Best films of 2012
In writing up a 'ten best' list or otherwise considering the superior films seen in any calendar year there's always a problem with New Zealand's slightly delayed distribution system. We usually get the award winners a little late. Films like Zero Dark Thirty, a hard hitting account of the hunt for Osama Bin Laden which dares to show American audiences the torturous reality of their military actions, or Silver Linings Playbook, a 'screwball comedy" about mental illness, are not scheduled for New Zealand release until next year.
Any accurate 'top ten' list of 2012 would have to include films seen in the first weeks of January, technically 2011 movies long available on DVD. Such titles would include Oscar winner The Artist and its nearest rival Hugo, two beautifully produced meditations on movie history. In the latter Martin Scorsese uses 21st century 3-D wizardry to recapture the joy and excitement of celluloid's first magician, Georges Melies. The Artist is even more daring in its attempts to pay homage to the entire silent era, a black and white, almost dialogue free post modern combination of A Star is Born, Singin' in the Rain and various Hollywood myths and legends.
Other 2011 titles that turned my head in the early days of 2012 include the magnificent feature film revisiting of John Le Carre's spy novel Tinker Tailor Soldier Spy and the fascinating documentary Cave of Forgotten Dreams, Werner Herzog's musings on the oldest known human art. Slightly later in the year three powerful dramas finally made their way to Hamilton: We Need to Talk About Kevin, Lynne Ramsey's harrowing adaptation of Lionel Shriver's acclaimed book, freshly relevant given the latest American gun tragedy; Shame, a balls-out examination of sexual obsession in the age of internet porn by the equally stylish, British Steve McQueen and Take this Waltz, an emotionally overwhelming portrayal of a women torn between a nice guy husband and an erotically challenging neighbour.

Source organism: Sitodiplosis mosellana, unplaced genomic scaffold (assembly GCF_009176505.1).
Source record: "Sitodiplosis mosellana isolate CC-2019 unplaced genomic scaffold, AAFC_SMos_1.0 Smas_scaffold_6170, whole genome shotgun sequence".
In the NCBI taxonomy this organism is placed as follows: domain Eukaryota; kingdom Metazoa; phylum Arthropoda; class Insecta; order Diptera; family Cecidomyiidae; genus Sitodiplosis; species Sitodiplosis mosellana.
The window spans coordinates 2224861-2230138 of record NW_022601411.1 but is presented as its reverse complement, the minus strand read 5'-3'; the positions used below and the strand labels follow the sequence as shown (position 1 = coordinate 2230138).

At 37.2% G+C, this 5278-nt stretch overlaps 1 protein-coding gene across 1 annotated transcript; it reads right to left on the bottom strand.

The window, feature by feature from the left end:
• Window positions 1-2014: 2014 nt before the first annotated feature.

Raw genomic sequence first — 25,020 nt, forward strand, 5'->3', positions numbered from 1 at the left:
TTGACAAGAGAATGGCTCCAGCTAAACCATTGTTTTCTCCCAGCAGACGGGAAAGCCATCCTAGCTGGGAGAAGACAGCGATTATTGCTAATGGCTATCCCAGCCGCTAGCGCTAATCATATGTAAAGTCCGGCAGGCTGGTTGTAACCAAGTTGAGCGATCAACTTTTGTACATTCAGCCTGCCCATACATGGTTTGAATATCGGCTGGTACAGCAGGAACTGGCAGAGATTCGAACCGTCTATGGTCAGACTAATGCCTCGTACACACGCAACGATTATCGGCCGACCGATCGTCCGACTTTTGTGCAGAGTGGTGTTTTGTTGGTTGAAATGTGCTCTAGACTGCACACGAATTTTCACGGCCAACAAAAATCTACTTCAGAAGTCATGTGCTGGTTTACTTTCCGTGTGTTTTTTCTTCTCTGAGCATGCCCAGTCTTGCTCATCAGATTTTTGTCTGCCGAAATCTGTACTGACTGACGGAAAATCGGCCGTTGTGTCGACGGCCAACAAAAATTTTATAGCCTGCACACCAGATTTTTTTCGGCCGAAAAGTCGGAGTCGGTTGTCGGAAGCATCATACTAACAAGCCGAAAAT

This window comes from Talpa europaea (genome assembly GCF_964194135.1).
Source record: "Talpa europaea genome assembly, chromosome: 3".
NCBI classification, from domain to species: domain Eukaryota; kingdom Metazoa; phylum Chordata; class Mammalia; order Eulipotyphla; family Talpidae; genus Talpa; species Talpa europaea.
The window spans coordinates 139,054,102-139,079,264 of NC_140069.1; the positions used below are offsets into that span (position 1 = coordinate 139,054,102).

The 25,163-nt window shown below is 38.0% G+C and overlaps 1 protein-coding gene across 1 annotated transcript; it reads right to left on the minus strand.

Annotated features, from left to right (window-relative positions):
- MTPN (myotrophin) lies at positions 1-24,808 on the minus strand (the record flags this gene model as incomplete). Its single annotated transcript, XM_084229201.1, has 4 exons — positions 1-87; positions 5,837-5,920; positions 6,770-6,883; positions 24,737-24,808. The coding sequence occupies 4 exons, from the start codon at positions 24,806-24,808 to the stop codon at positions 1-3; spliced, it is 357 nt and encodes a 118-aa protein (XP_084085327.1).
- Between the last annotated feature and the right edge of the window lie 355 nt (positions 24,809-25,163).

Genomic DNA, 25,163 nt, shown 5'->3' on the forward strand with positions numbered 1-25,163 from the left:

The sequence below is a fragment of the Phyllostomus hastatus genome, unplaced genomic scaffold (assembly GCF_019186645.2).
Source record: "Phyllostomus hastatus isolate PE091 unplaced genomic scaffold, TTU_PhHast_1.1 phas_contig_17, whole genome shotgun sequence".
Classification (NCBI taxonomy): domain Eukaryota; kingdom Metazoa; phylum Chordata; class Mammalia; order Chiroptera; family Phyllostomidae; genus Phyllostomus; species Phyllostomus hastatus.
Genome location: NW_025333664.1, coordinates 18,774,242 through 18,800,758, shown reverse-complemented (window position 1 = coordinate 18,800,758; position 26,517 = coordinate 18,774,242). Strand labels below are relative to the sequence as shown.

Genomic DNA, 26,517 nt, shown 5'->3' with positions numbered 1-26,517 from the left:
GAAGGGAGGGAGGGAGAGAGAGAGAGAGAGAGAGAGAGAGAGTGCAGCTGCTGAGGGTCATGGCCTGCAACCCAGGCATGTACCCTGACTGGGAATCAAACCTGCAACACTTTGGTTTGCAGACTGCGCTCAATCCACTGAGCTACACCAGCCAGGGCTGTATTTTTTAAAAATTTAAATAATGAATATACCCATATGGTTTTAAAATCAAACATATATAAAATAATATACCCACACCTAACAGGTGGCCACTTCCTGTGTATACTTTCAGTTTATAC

The best of the 2011 movies though were none of these. For me the Iranian film A Separation was the finest of the year, an at once universal account of marital breakdown and disharmony and a culturally specific dramatic thriller about middle class life in the modern Middle East. Almost as memorable was UK auteur Terence Davies' reimagining of Terence Rattigan's play The Deep Blue Sea, a grim yet beautifully cinematic rendering of post-war British depression and romantic frustration full of awe-inspiring tracking shots and Davies' trademark, nuanced use of music.
The latter part of 2012 brought a handful of titles worthy of comparisons to these. Foremost among them was the Palm d'Or winner Amour, Michael Haneke's stunning drama about a sophisticated elderly French couple coming to terms with illness and death. If cinema has ever produced a more direct and honest reflection on mortality I am unaware of it.
Outstanding American movies of the year have included Moonrise Kingdom, Wes Anderson's comic masterpiece about young love and 1960s bourgeois malaise, a visual feast and dead-pan tour de force; Beasts of the Southern Wild, a surrealist delight that defies categorisation; Killing Them Softly, New Zealand born Australian Andrew Dominik's cynical revival of film noir in the era of Bush and Obama and Looper, the smartest time traveling conundrum since 12 Monkeys.
I also have a soft spot for On the Road, an atmospheric if necessarily rambling adaptation of Jack Kerouac's generation defining novel, a lovingly crafted feature that was always unlikely to find a mass audience. Likewise the sleeper hit Safety Not Guaranteed, an independently produced romantic comedy about marginalised dreamers and losers that just edges out the similarly toned Your Sister's Sister for the best so-called "mumble core" movie of the year.
Aside from Amour the European films of 2012 that most impressed were The Hunt and Barbara. The first, a Danish thriller about a kindergarten teacher falsely accused of child abuse, was riveting and relevant from the first frame. Barbara, a companion piece and complement to the modern classic The Lives of Others, examined the hypocrisies of life in the dying days of East Germany.
Finally, the last, pleasant surprise of the year has been the return to form of Peter Jackson. In The Hobbit- An Unexpected Journey Jackson recaptures that magical blend of humour, drama and spectacle seen in all his best work, showcasing his country and his immense talent so entertainingly that all the negative publicity about suspect employment practice and dodgy tax breaks now seems irrelevant.